Perimetery: Also known as the visual field test. A test that produces a map of the complete field of vision, to check whether there is damage to any area of vision.

Peripheral vision: The top, sides, and bottom areas of vision. These are usually the first areas of vision affected by glaucoma. Sometimes referred to as side vision.

Pupil: The opening that monitors how much light enters the inner part of the eye.

Retina: The part of the eye that carries light and images to the brain through the optic nerve.

Sclera: The tough, white, protective outer covering of the eye.

Secondary glaucoma: A form of glaucoma that can occur as the result of an eye injury, inflammation, or tumor. Includes forms such as pigmentary glaucoma and steroid-induced glaucoma.

Selective laser Trabeculoplasty (SLT): A type of laser surgery that uses a combination of frequencies allowing the laser to work at very low levels. It treats specific cells "selectively" and leaves untreated portions of the trabecular meshwork (the mesh-like drainage canals surrounding the iris) intact.

Tonometry: The use of a device to measure the pressure in the eye. There are two types of tonometry:

Air Puff: This is the only type of tonometry that does not touch the surface of the eye. The patient sits facing the instrument, and a warm puff of air is directed at the eye.

Applanation: The patient's eye is first treated with numbing drops and a stain called fluorescein. The tonometer is then placed gently on the cornea, and a very small amount of pressure is applied to the cornea. The patient may sit in front of the tonometer or a hand-held tonometer may be used.

Trabecular meshwork: The formal name of the mesh-like drainage canals surrounding the iris.

How is Glaucoma treated?


How is glaucoma treated?

Glaucoma is treated with medications, laser surgery, and invasive surgery in the operating room.

Eye drops

There are various types of medications that can be used, which work in one of two ways. One type decreases the amount of fluid that is produced inside the eye and the other type helps the drainage channels in the eyes to function better. Glaucoma eye drops may be taken once or several times a day.

If the drops are not efficient enough to control the pressure, the doctor may suggest a surgery.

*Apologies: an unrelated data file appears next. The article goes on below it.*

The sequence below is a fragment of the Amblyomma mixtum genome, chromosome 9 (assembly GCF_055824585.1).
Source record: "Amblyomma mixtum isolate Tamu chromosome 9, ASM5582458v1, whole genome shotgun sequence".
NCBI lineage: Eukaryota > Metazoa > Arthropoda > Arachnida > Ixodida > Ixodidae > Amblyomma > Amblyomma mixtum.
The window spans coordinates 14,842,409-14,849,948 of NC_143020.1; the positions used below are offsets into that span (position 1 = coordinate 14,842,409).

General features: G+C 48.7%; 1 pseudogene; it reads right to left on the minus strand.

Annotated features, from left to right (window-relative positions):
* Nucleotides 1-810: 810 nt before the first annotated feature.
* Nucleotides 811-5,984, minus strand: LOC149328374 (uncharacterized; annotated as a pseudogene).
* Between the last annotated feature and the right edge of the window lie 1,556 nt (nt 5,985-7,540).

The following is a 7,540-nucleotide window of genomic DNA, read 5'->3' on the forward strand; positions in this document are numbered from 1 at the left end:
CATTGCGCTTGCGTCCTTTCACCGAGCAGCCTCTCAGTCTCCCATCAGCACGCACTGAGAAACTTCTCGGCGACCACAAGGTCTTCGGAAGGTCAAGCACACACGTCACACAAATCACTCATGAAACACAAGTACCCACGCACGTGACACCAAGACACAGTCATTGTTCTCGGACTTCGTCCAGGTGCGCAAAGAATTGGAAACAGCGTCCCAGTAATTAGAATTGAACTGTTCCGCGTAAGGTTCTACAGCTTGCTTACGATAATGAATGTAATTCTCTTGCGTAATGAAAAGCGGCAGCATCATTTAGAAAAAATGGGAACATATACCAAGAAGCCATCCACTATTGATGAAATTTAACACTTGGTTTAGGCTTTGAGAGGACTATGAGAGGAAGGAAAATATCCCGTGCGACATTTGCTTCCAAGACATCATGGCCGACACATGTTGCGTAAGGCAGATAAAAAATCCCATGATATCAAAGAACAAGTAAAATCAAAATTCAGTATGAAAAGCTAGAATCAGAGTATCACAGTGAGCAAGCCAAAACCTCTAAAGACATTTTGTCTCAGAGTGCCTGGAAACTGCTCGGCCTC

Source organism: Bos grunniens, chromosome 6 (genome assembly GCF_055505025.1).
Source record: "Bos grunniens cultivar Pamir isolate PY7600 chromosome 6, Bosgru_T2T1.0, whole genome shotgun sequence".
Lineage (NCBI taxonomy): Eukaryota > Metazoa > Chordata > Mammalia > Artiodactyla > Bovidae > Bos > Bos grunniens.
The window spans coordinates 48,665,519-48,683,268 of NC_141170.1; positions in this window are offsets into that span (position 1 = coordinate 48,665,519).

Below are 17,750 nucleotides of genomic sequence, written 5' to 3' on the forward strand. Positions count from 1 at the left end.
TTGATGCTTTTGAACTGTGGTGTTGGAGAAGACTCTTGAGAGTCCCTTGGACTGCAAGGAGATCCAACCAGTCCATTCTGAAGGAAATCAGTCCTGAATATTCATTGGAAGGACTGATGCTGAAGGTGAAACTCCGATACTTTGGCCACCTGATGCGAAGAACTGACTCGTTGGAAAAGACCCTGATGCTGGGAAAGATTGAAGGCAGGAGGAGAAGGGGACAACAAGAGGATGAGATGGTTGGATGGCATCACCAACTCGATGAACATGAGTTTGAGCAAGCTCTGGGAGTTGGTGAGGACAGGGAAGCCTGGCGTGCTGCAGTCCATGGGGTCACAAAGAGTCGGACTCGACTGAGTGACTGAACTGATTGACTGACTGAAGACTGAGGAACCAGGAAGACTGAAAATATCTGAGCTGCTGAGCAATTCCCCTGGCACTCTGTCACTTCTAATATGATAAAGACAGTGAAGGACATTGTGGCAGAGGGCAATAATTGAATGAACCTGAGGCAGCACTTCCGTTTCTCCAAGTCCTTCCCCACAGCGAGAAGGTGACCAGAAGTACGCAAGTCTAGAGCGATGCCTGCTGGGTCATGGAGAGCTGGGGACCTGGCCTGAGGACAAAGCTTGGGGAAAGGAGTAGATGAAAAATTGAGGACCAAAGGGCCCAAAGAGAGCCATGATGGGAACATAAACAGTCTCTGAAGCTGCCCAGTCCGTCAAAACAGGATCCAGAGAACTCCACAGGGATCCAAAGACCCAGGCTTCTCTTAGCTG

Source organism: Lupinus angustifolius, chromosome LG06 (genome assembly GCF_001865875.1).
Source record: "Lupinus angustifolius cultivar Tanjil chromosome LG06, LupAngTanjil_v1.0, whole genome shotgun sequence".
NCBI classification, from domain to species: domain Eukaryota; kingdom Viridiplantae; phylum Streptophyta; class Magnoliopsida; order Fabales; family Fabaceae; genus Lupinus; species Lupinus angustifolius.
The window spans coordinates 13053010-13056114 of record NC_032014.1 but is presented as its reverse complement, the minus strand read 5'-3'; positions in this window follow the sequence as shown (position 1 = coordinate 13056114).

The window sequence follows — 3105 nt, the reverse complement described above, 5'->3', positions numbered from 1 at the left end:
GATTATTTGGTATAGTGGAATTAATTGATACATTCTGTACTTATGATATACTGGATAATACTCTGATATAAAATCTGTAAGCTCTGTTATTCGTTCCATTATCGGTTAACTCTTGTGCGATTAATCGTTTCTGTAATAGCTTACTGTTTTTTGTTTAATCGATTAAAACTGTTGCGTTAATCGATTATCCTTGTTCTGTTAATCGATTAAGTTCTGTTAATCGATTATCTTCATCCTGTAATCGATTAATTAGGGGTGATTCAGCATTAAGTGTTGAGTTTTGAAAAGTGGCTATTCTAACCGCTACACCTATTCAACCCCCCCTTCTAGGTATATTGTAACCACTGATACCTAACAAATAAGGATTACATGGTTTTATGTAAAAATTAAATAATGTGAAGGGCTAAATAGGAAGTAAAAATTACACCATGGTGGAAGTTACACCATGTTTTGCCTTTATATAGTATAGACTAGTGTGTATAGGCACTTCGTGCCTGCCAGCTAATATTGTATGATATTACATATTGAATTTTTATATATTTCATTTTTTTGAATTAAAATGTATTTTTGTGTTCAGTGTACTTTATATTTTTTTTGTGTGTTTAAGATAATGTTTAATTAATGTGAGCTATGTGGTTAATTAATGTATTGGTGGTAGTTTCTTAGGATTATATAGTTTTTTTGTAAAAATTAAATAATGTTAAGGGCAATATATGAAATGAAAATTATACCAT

Surgery

There are many different types of surgery for glaucoma. The two most common are a Trabeculoplasty and a Trabeculectomy.

There is the laser surgery, also called a Trabeculoplasty; this surgery increases the outflow of fluid from the eye to decrease eye pressure. This surgery is done most often in conjunction with taking medications and is an alternative to adding another eye drop.

The doctor performs this surgery in his office. The following is what to expect when undergoing a laser procedure.

One of the doctor's assistants will be there to instill some topical anesthetic drops, which will numb your eye. When the doctor performs the laser, you will be sitting in the exam chair with your chin placed in the chin rest and your head firmly against the headrest. The doctor will need to place a special lens upon your eye, which helps to focus the laser light.

The laser light is a high-energy beam that when aimed into the lens, it reflects into the drainage channels inside the eye. Normally there are 50-100 laser spots made inside the drainage channels during the procedure. These spots help to stretch open the drainage channels and help the fluid within your to move through them more efficiently.

During the laser you may see flashes of bright lights and it might sting a little, but this is normal.

After the procedure the doctor will provide you with some eye drops to help control any inflammation that may be caused by the laser. These drops are generally taken four times a day only for four days.

A few days following the procedure the doctor will call you back to the office to check your eye pressure and make sure that you are doing well.

Typically only one half of the drainage channels in the eye are done at a time. The laser works very well to decrease the pressure inside your eye, however after several months or years the effect may wear off and other options may need to be pursued.

With today's lasers that are available, the laser surgery may be repeated several times if the need arises.

More sophisticated surgeries in the operating room may need to be done in the event that the eye drops and laser surgeries are not effective in controlling the pressure. The most common surgery done to control the pressure is to make a drain in the eye, also called a Trabeculectomy. This surgery allows for a new opening to be made inside the eye into which fluid can drain out. The surgery will create a "bubble" under your eyelid, which will act like a trap door to let the fluid escape into the drain and then evaporate to the outside of the eye.